Your candidate outreach has netted some very strong resumes. As you begin the evaluation process, remember that the most skilled candidates are likely to be in the running for positions with other companies. Your goal shouldn't be to simply cut the time you spend on the evaluation process, but instead to make sure that its most time-consuming aspects, such as interviews, are expended only on the best candidates. The more quickly you reach the strongest professionals for the job, the greater your ability to add productive members to your team.

The important thing for small businesses is to have a candidate evaluation action plan in place before resumes begin to arrive.

Following are some general guidelines for your evaluation process.

1. Develop an evaluation system that moves top candidates along quickly

Expedite getting in-demand candidates in for interviews and introductions to key members of your team. If you and your team are impressed by their evident fit for the position, and their references are solid, move toward making an offer they can’t refuse.

2. Fine-tune your measurement tools

The evaluation process should include a set of specific criteria to use as the basis for your decisions. Otherwise, you run the risk of making decisions based on factors that may have no bearing on the work skills and personality you need for the position.

Pro tip: If you haven't considered the following four questions, you're not ready to start the applicant evaluation process.

  • What are the prerequisites? These should track with the qualifications listed in the job description, assuming the description is targeted and carefully thought out.
  • What are the special requirements? Think of the unique qualifications your company needs for the position, such as certifications or special education. If you own a public accounting firm, for example, you would most likely consider only applicants with a valid CPA credential.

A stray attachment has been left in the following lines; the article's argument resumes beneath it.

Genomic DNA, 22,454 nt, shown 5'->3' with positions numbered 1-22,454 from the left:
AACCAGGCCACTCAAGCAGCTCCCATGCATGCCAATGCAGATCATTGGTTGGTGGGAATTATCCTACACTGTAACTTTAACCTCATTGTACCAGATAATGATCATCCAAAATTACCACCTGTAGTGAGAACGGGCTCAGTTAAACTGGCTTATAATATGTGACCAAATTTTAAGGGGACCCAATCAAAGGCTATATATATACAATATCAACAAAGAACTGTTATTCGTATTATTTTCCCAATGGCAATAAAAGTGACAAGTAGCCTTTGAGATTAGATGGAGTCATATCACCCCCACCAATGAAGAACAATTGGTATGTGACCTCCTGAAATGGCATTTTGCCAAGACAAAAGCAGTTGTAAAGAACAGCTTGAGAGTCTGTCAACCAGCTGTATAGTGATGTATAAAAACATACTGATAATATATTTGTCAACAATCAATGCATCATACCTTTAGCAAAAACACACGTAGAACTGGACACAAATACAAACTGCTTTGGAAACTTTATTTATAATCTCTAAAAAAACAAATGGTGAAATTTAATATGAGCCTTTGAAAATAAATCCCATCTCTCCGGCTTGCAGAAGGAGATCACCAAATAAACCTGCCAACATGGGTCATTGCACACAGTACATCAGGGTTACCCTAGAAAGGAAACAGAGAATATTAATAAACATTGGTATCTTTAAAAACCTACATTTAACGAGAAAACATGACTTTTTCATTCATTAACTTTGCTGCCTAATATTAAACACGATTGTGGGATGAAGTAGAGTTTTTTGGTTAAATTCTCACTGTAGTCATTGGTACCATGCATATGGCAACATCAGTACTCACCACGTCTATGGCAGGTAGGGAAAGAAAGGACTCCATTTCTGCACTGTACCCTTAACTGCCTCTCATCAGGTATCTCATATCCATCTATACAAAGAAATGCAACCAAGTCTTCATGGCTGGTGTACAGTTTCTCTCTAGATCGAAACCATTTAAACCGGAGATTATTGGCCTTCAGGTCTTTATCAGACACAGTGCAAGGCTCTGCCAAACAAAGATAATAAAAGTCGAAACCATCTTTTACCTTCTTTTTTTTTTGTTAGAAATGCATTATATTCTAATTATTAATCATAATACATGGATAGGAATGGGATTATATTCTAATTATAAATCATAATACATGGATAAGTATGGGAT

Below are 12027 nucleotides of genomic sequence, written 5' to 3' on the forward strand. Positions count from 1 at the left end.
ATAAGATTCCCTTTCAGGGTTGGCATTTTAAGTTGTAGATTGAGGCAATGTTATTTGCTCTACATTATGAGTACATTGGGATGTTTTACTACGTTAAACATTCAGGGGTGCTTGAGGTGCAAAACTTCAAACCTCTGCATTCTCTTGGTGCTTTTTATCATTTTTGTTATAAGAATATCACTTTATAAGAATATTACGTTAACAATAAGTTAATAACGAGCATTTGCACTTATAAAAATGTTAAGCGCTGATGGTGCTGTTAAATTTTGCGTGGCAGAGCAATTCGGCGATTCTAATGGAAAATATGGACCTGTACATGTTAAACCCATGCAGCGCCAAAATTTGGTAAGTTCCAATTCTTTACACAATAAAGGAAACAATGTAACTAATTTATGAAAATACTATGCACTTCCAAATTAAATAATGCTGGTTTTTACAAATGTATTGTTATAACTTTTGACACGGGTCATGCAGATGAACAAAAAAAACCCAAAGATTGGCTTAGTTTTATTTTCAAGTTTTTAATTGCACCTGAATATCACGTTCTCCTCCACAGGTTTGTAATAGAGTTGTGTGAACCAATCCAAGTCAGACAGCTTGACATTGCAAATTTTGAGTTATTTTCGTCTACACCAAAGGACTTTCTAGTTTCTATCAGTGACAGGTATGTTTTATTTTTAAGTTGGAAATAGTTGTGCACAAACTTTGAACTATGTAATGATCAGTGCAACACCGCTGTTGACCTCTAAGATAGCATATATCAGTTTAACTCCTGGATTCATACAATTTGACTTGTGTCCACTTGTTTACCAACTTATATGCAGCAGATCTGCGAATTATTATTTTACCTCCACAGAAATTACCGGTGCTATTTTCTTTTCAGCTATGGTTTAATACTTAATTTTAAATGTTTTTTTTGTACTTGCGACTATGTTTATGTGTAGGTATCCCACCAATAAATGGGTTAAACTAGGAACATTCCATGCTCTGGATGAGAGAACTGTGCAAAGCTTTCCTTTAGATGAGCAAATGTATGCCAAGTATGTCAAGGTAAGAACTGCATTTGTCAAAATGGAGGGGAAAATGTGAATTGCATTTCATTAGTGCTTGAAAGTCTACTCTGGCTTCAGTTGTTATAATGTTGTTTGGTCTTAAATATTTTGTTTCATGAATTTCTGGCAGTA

• Which attributes are critical? What experience and skill set are necessary to be a top performer in this particular position? If your business depends on telemarketing, for instance, some people will be better than others at engaging the interest of the people they call.
  • What about attitude? What type of demeanor is needed for the role in order for the new employee to be most effective? One example might be their ability to not let repeated sales rejections wear down their stamina. Identify those attributes that you feel will produce superior performance in functions critical to your small business's competitive strength and look for these attributes in prospective employees.

3. Narrow the list of applicants

Here's a basic overview of the evaluation process when reviewing resumes and considering top candidates:

  • Scan resumes first for basic qualifications. If you do a good job of communicating the job's qualifications to your recruiter or in your posting, you shouldn't get too many responses from unqualified candidates. For example, if you're seeking to hire a medical technician who will be working on equipment that requires a license, eliminate applicants without this license.
  • Look for more specific criteria. After you eliminate unqualified candidates, focus on more specific hiring criteria, such as strong organizational skills, supervisory experience or a good driving record. The more detailed candidates are in their descriptions of their responsibilities and accomplishments in previous jobs, the more reliable (as a rule) the information is.
  • Consider career trajectory. The applicant’s work history should show a steady progression into greater responsibility and more important positions. But don’t go by job titles alone; look at what the candidate actually did and what skills she acquired. Assess how important the work was to the company involved.
  • Identify top candidates. At this point, you probably want to separate the wheat from the chaff, which means establishing a separate file for each of the applicants who pass the initial evaluation.
  • Narrow your list further. Your next move depends on how many applicants remain. If you have only a few, you may want to invite them all to come in for an interview. If you have more applicants than you can handle, consider adding yet another evaluating tool. Many hiring managers find that a phone conversation is very helpful at this stage.
  • Consider an aptitude test. If used correctly and in the right situations, a pre-employment test can help you evaluate job candidates objectively for basic skills (such as software proficiency), assess acquired knowledge and qualifications, and gauge aptitude for certain jobs.